It was such a simple, everyday kind of moment; one that none of us would have really remembered no matter how I responded. But one that deeply impacts all of us.

Dismissing someone's love is not how I want to move through my world over here, especially when this someone is my husband. And I don't want my daughter to witness this dismissal. 

I can choose to make another choice.

I can choose to keep my heart open.

This truth is why I have these words hanging in my studio.


I wrote these words and then made a little print so I could hang them up, so I will read them again and again to remember that keeping my heart open to all of it is a huge piece of my life's work.

This really is The And Space - we keep our hearts open to the joy and heartache, the beauty and the mess, the truth and all that we cannot control. All of it.

Even though this can feel huge, I have good news for both of us dear heart: This work of keeping our hearts open is actually done in the simplest of moments. At the kitchen table when someone else says, "You are beautiful." And you choose to believe them.

This work is done: 

  • When you smile at the new mom at school who looks as unsure as her child.
  • When you say, "Yes" to getting out of the house to connect with others.
  • When you look yourself in the eye in the bathroom mirror and whisper "You've got this."
  • When you stop talking on the phone when going through the checkout line.
  • When you see the dishes in the sink and choose the dance party anyway.
  • When you don't hold back the tears when with those you trust.
  • When you gently say, "Could you listen to me instead of fix?" when a friend dives into her fixer role. 
  • When you wake up 10 minutes earlier to give yourself the gift of quiet before everyone else gets up.
  • When you wear the red lipstick because it brings you joy.
  • When you order takeout because the day really was that long and hard and no one is grading your ability to make dinner every single night.

This work of keeping our hearts open is done when we choose love and kindness and bravery in simple, real, moments that make up our daily lives.

So here's a little homework for you: Look for your own simple moments where you can choose to keep your heart open (even when the old stories might be pulling you to do something else). And then, if you want to, come back to this email and press reply and tell me about them. Or tell me about one of these moments that happened recently to you. I'd really love to hear your stories.

And remember honey, you are a light is this world. We are all blessed because you are here.

Yes. Yes. Yes.


Having a daily practice that grounds you and helps you find space for you is one way you can support yourself in this soul work of keeping your heart open. This fall, I'm offering three ecourses to help you start and maintain a daily practice of mindfulness and self-care.

First up is Water Your Mama Soul. In this 10-day course, you explore ways to be right here in this moment and find the space to choose love... for yourself... for those around you... for this life you're choosing to live each day. You'll take photos and journal a bit and notice what you need each day. You'll reconnect with yourself. You'll give yourself the gift of remembering you. A lovely small circle is already gathering. We start September 14, and I'd love to have you come along. Learn more and register right here.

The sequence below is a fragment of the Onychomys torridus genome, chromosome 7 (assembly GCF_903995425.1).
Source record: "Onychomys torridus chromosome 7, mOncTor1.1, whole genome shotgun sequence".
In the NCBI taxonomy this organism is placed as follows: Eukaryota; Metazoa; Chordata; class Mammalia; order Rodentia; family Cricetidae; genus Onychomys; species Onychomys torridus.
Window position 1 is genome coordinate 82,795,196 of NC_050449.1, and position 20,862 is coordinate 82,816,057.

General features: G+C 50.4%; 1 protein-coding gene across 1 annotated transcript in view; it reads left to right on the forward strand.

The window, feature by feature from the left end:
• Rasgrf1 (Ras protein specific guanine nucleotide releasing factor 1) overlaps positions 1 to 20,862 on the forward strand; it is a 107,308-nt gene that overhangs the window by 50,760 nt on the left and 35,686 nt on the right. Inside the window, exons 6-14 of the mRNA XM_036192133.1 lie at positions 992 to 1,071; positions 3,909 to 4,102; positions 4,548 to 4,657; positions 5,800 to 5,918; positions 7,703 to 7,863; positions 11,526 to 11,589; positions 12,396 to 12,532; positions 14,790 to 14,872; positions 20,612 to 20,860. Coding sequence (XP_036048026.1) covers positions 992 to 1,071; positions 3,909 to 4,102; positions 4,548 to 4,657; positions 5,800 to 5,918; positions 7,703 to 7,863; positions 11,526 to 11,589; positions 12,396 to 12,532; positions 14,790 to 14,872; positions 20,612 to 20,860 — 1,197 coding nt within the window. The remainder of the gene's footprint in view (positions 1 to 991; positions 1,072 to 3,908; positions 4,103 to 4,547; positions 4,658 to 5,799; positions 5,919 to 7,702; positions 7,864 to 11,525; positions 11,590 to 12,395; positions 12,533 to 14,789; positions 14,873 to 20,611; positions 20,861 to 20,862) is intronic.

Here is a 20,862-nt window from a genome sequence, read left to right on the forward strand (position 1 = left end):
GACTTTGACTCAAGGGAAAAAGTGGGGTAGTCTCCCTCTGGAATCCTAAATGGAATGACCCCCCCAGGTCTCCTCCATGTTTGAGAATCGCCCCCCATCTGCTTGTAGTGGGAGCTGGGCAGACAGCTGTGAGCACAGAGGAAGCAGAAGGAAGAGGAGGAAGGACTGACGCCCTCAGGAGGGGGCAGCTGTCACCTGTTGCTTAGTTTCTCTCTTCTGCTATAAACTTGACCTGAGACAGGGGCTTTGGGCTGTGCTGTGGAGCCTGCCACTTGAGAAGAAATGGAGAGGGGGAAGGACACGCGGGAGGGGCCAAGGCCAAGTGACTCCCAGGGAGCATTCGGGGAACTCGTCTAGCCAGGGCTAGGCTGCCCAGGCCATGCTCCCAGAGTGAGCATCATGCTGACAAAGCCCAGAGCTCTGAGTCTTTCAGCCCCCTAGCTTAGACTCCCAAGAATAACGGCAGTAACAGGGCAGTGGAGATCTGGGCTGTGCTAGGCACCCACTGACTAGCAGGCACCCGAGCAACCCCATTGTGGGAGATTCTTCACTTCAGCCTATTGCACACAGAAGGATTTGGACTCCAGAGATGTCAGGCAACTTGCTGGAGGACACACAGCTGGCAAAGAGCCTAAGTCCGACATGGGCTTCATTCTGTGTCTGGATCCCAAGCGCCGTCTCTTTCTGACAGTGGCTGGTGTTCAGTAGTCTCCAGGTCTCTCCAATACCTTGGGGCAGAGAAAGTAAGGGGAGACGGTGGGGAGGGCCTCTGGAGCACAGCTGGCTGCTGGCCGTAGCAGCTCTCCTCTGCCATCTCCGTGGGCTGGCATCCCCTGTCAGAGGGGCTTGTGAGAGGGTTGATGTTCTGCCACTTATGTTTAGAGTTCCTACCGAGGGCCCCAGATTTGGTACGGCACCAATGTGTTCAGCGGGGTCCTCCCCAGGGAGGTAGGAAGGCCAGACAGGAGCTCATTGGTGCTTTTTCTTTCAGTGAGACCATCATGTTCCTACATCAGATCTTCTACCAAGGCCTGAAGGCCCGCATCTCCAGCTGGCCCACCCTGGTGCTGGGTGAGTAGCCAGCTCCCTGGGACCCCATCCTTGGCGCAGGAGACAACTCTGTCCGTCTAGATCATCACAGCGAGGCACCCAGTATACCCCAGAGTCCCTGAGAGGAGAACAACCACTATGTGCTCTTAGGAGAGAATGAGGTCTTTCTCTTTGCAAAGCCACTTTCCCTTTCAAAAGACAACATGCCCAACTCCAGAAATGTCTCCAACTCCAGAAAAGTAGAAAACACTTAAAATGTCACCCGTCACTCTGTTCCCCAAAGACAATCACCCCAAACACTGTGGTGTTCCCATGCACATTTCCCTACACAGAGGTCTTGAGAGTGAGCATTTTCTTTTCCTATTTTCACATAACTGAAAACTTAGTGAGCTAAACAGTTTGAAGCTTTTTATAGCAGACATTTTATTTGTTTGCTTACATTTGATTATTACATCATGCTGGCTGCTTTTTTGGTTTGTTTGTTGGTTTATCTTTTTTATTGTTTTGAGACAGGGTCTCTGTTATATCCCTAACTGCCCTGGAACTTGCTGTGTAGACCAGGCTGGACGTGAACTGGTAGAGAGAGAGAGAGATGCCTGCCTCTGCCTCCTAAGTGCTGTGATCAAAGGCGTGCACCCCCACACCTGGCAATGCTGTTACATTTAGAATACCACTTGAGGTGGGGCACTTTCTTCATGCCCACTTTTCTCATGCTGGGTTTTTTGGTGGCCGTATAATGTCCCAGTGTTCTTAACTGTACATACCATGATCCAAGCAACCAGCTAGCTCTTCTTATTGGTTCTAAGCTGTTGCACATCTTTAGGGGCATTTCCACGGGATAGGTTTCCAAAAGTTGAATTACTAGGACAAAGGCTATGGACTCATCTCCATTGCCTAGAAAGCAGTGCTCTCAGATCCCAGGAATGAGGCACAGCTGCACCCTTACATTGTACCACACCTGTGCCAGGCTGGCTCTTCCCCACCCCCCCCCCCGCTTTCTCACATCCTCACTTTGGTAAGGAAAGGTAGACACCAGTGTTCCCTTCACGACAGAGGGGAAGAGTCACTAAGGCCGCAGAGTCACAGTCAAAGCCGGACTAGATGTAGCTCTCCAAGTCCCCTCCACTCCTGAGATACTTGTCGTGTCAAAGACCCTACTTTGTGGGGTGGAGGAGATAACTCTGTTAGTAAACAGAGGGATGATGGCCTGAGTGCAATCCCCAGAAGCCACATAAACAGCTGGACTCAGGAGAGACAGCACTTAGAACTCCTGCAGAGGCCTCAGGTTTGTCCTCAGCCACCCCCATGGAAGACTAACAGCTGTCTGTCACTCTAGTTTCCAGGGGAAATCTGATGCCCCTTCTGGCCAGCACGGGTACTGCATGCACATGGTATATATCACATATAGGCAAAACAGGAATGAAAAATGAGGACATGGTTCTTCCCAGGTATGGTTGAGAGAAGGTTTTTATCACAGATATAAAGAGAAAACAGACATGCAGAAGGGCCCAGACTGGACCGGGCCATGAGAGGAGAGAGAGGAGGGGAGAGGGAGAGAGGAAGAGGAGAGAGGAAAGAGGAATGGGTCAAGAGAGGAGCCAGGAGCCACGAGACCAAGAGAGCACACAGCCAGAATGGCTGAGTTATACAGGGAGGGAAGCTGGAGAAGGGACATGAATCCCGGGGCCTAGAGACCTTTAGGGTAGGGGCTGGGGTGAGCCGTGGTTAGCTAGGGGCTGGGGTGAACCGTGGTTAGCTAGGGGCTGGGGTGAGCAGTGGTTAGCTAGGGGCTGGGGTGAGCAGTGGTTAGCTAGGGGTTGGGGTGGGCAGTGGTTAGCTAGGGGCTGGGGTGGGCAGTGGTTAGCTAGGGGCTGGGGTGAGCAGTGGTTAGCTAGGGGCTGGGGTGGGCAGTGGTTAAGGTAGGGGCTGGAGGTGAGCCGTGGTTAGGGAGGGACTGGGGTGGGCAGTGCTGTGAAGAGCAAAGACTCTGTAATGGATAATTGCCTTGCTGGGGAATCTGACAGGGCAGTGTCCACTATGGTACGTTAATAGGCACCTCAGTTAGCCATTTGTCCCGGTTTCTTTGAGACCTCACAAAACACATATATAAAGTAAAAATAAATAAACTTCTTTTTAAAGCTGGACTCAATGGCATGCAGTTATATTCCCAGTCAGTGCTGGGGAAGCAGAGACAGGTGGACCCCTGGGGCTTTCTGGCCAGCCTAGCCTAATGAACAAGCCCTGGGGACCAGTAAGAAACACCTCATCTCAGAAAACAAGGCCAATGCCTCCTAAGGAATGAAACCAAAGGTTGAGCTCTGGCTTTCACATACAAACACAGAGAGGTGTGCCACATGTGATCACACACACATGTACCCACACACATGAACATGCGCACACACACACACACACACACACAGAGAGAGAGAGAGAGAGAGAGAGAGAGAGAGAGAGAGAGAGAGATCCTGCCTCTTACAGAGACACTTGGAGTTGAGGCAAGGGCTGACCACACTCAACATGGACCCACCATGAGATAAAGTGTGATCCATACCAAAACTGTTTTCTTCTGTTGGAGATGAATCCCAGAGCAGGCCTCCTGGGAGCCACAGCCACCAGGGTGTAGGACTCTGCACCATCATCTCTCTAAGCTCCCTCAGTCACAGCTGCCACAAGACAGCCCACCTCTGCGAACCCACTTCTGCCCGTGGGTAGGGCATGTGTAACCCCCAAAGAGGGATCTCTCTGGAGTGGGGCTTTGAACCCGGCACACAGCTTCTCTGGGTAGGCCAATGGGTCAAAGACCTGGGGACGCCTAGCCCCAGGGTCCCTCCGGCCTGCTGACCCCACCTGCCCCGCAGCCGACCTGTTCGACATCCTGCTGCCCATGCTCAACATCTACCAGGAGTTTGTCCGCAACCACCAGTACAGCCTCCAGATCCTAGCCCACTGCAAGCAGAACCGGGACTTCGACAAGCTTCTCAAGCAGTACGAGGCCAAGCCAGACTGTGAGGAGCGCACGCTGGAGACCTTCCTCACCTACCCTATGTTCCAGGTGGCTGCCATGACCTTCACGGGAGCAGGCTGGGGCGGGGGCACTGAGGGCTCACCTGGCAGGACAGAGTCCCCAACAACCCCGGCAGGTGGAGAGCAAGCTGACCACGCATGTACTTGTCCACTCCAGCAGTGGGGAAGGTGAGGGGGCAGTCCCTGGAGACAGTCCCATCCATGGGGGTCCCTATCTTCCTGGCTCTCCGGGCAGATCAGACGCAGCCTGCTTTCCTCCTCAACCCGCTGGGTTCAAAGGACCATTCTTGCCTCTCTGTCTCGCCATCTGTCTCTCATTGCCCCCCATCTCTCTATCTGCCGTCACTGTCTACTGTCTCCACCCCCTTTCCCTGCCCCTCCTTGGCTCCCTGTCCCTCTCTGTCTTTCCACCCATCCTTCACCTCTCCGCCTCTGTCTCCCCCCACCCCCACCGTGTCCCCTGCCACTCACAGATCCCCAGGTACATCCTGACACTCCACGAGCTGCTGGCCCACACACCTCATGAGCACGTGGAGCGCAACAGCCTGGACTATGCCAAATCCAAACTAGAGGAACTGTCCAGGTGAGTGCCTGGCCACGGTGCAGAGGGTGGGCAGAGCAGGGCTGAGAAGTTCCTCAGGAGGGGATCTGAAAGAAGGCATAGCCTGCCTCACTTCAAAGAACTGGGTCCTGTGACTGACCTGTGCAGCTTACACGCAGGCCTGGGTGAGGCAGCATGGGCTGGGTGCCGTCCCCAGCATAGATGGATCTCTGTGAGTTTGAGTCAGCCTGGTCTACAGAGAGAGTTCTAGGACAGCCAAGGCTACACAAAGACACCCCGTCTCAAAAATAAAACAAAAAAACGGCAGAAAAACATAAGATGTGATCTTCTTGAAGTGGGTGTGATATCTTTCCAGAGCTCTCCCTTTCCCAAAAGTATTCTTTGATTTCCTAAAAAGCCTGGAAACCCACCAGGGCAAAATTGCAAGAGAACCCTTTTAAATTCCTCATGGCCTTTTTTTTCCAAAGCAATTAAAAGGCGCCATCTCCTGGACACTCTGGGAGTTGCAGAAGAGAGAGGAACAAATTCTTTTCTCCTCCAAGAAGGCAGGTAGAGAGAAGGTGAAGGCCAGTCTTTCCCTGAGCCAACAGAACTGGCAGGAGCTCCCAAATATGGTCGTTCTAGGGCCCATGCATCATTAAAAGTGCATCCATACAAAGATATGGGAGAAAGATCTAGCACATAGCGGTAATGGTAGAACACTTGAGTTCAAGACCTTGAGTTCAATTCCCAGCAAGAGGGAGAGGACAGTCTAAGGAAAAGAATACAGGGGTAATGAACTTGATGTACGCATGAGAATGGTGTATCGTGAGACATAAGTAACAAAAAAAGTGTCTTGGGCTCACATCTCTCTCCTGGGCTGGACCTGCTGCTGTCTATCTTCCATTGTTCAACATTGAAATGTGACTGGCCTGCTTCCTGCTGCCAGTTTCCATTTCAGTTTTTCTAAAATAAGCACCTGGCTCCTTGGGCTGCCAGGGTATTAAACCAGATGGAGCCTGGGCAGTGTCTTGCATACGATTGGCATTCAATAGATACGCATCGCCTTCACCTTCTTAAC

there are things I want to tell you

liz lamoreux

I want to tell you about the sound of my daughter's laughter when it overflows out of her body and onto the memories of all who surround her.

I want to tell you about the way one deep breath, and then another, brings me closer to love when I make the choice to pause and breathe and listen.

I want to tell you about the birds, oh those birds, who sing every morning with no concern for who is running for president or who has a cleaner kitchen or what words make the perfect sales page.

I want to tell you about the light in our new home and how it heals me every single morning.

I want to tell you about the fire in me that simmered for so long and is now licking at my insides.

I want to tell you about that morning on vacation when I slipped out of bed and went down the hall to find Ellie, and we both wore long dresses and walked out onto the beach while most people were sleeping and took photos of one another twirling in the water and the magic was shimmering in the air and I knew we would never forget.

photo by eleanor jane

photo by eleanor jane

What stories are waiting inside you, dear heart? What stories are you wanting to tell? 

get out your camera (eleanor at 6)

liz lamoreux


A few weeks ago, Eleanor and I went to Point Defiance park to walk around the rose garden. We were working with prompts from Chapter 2 of Inner Excavation and using our senses to explore.

It was awesome. I let her use my phone to take photos of whatever she wanted, giving her the prompt of "find your senses," which she quickly expanded to "find flowers in every color of the rainbow." 

While she took photos and ran around, I took photos too. With my "big-girl camera." I snapped lots of flowers but also captured Eleanor at 6.

What I found on my camera today made me so very happy I got my big camera out and just had fun.


Capturing everyday life through our lens helps us gather evidence of the beautiful, messy, real life we're living every single day. This evidence in turn pushes us to see the ways we're already living the life we sometimes long for. We see examples of the ways we slow down and really enjoy our loved ones, how we take the time to notice the simple beauty around us, and how we honor our own needs. And sometimes a photography practice actually invites these moments of mindfulness and love into our lives. 

Gathering evidence is one powerful way to navigate The And Space. Try it and see what happens. Then come back and let me know what you unearth.